The oil and gas exploration scene in Israel, a year after the “Tamar” and “Dalit” discoveries in the Mediterranean, is making the likes of Nochi Dankner’s IDB group and Ofer Nimrodi’s Israel Land Development enter the sector.
But according to Fred Zeidman, a US energy industry expert, and Adam Meislik, who has advised oil and gas companies on investment for ten years, it is highly likely that in the future we will hear about far bigger names, as more international companies, in addition to Noble Energy (the partner in the discoveries with Delek and Isramco), join the exploration efforts on Israeli territory.
“It happens all the time,” says Zeidman, “We see in the US that the moment a company discovers oil or gas that can be transported, there’s a crazy rush to the region by other companies, and that’s a function of the size of the reserves found. Around the world, as soon as Noble goes to a place, many other companies follow in its wake. The prospects here are amazing, and I have no doubt that we’ll see an economic boom, and a rush of more companies to Israel from overseas following Noble.”
Is there no concern at the political problems in the region?
“It’s true that there are political risks here, but we’ve seen it happen in much more hostile places. In Israel, there isn’t the risk that there is in Africa, and so the security issue isn’t too serious.”
Zeidman points to another economic sector that will benefit from the boom in the industry. “The field of services to energy companies will also develop. Beyond the daily needs, such as accommodation and food for the workers, the big companies need local help. For example, Schlumberger (the world’s largest exploration and drilling services company, R.S.), works with many small outfits around the world that help it with logistics and transporting equipment, which leaves a lot of room for enterprise”
Zeidman pins great hopes on Israeli enterprise, and thinks that the discovery of the gas reserves will even contribute to the global energy industry. “As long as oil prices were low, the industry was dormant. As soon as oil prices rose above $100 a barrel, the industry became interesting, and young people came in using new technologies that the veteran professionals didn’t use,” he says.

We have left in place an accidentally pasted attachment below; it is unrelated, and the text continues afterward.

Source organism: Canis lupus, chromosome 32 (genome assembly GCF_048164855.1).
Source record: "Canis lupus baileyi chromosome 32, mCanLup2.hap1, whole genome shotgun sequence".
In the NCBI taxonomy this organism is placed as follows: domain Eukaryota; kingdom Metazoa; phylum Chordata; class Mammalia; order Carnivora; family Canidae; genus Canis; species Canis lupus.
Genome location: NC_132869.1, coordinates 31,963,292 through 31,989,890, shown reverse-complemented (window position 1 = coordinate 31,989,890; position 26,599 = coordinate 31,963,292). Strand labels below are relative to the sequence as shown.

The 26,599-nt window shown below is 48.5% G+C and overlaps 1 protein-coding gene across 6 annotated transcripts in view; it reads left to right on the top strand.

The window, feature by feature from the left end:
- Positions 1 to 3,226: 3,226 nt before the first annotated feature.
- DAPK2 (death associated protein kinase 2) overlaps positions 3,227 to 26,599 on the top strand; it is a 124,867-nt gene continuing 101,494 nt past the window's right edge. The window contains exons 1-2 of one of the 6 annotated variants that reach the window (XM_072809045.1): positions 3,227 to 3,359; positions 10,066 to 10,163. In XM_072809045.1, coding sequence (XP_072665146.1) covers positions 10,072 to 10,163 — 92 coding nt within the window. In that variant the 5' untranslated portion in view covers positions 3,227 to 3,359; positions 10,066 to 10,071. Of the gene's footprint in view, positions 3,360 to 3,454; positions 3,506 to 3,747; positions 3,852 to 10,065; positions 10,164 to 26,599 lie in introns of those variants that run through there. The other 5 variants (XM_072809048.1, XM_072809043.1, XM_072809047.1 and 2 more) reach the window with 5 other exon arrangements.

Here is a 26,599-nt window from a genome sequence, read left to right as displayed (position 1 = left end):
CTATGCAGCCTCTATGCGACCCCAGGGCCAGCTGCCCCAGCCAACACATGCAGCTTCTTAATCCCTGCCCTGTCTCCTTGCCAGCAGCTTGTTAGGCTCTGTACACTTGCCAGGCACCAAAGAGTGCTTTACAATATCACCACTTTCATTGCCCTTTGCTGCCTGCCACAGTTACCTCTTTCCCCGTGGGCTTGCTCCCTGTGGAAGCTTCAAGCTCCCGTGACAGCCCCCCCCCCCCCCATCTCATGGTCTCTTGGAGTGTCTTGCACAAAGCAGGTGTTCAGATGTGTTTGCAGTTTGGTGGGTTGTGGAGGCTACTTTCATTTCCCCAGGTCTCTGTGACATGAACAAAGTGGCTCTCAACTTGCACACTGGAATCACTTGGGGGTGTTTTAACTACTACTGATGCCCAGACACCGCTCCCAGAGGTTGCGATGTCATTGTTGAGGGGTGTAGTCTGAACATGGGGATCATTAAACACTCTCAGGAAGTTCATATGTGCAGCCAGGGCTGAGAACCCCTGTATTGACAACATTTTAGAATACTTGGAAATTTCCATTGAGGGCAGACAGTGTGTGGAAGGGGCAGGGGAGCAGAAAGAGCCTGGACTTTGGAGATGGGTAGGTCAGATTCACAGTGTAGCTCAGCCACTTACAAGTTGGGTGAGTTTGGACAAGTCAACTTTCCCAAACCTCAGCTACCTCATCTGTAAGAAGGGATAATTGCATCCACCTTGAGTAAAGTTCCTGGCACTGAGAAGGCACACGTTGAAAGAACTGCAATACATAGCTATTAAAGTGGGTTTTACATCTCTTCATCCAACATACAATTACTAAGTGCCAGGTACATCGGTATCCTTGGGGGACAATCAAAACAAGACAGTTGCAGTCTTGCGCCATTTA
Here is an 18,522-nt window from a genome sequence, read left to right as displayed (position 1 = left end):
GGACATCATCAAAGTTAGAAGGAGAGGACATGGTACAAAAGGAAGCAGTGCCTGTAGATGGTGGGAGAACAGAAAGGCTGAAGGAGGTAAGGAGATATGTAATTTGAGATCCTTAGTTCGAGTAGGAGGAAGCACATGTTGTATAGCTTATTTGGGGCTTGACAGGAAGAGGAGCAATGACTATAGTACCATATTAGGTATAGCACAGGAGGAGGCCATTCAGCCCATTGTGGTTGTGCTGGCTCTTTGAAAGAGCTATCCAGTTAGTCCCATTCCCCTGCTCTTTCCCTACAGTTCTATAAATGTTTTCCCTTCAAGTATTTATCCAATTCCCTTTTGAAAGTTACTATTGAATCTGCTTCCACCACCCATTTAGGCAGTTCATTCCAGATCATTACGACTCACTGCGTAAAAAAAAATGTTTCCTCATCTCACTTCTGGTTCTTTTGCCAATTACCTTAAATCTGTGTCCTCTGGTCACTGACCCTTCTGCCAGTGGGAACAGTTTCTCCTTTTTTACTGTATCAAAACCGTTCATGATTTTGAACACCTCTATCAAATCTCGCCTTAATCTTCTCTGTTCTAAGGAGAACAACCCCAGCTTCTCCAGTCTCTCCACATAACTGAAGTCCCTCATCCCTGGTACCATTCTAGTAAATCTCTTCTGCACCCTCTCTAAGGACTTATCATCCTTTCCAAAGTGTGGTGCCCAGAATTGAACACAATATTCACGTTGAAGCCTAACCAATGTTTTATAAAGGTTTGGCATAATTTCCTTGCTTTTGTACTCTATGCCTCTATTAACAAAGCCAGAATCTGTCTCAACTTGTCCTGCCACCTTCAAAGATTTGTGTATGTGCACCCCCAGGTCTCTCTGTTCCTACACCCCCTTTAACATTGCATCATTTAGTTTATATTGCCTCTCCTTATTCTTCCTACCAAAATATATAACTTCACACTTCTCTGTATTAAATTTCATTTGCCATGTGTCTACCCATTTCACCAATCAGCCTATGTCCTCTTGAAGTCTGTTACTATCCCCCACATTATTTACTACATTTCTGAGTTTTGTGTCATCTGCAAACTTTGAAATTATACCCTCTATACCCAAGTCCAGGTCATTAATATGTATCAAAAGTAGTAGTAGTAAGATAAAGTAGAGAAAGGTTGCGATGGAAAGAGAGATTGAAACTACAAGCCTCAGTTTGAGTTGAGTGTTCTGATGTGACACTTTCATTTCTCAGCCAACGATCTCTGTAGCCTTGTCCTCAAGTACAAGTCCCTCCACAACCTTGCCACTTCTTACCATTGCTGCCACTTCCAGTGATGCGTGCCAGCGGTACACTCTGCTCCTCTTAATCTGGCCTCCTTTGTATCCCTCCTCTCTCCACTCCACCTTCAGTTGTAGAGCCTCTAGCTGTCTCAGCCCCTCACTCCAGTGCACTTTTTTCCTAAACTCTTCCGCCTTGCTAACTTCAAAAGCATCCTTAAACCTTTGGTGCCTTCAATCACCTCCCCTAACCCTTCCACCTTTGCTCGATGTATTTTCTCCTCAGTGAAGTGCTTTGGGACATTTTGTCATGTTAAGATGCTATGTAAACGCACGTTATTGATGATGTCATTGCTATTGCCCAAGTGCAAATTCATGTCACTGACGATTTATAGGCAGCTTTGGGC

With the unconcealed pride of a Jewish-American, Zeidman says, “The State of Israel, which is considered a pioneer in science, can bring creativity to this field of oil exploration. This is an industry with a great deal of technology, and considering the Israeli mentality, we’ll see big results and new inventions, and thanks to the new technology there will be fewer dry drillings.”
According to Zeidman, the main problem in Israel is a small and limited consumer base, and so besides the option of exporting, additional uses for gas will be sought. He thinks it not inconceivable that in the future we will see vehicle projects that could damage Shai Agassi’s electric car dream.
The partners in the Tamar well have so far approached foreign investment banks in order to obtain assistance in financing the construction of a production infrastructure, reckoned to cost nearly $3 billion. Meislik thinks that assessing the risks of financing the projects is not very difficult, and that the local banks can also participate. “It’s something that can be learned,” Meislik says. “The US and Canadian banks have no problem in coming to Israel and lending money to the projects, but the Israel banks should train teams overseas, that will learn how gas projects are financed and bring that knowledge to Israel.”
Published by Globes [online], Israel business news – www.globes-online.com – on April 7, 2010